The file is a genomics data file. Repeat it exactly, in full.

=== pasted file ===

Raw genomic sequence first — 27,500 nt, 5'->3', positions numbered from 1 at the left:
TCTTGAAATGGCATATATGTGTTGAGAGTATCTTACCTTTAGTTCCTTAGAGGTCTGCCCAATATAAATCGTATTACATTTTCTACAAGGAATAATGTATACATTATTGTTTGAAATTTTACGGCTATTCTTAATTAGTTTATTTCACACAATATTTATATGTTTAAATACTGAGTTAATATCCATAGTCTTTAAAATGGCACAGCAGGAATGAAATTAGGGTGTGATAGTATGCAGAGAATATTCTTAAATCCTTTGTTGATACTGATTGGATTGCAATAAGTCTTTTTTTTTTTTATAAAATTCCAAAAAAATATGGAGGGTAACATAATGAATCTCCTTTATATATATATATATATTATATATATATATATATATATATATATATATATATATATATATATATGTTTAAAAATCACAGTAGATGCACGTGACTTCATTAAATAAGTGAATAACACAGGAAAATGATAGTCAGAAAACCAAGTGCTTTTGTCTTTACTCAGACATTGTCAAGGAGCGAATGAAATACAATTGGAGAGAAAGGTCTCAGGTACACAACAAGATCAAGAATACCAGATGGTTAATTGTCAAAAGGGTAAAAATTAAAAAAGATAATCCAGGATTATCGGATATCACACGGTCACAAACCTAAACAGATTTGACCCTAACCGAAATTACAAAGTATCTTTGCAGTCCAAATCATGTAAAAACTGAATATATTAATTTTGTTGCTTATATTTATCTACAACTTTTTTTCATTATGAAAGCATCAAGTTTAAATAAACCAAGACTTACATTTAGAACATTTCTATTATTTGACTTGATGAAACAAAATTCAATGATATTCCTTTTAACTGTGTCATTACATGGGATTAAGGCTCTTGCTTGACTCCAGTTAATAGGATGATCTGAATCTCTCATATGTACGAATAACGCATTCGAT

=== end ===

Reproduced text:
Raw genomic sequence first — 27,500 nt, 5'->3', positions numbered from 1 at the left:
TCTTGAAATGGCATATATGTGTTGAGAGTATCTTACCTTTAGTTCCTTAGAGGTCTGCCCAATATAAATCGTATTACATTTTCTACAAGGAATAATGTATACATTATTGTTTGAAATTTTACGGCTATTCTTAATTAGTTTATTTCACACAATATTTATATGTTTAAATACTGAGTTAATATCCATAGTCTTTAAAATGGCACAGCAGGAATGAAATTAGGGTGTGATAGTATGCAGAGAATATTCTTAAATCCTTTGTTGATACTGATTGGATTGCAATAAGTCTTTTTTTTTTTTATAAAATTCCAAAAAAATATGGAGGGTAACATAATGAATCTCCTTTATATATATATATATATTATATATATATATATATATATATATATATATATATATATATATATATGTTTAAAAATCACAGTAGATGCACGTGACTTCATTAAATAAGTGAATAACACAGGAAAATGATAGTCAGAAAACCAAGTGCTTTTGTCTTTACTCAGACATTGTCAAGGAGCGAATGAAATACAATTGGAGAGAAAGGTCTCAGGTACACAACAAGATCAAGAATACCAGATGGTTAATTGTCAAAAGGGTAAAAATTAAAAAAGATAATCCAGGATTATCGGATATCACACGGTCACAAACCTAAACAGATTTGACCCTAACCGAAATTACAAAGTATCTTTGCAGTCCAAATCATGTAAAAACTGAATATATTAATTTTGTTGCTTATATTTATCTACAACTTTTTTTCATTATGAAAGCATCAAGTTTAAATAAACCAAGACTTACATTTAGAACATTTCTATTATTTGACTTGATGAAACAAAATTCAATGATATTCCTTTTAACTGTGTCATTACATGGGATTAAGGCTCTTGCTTGACTCCAGTTAATAGGATGATCTGAATCTCTCATATGTACGAATAACGCATTCGAT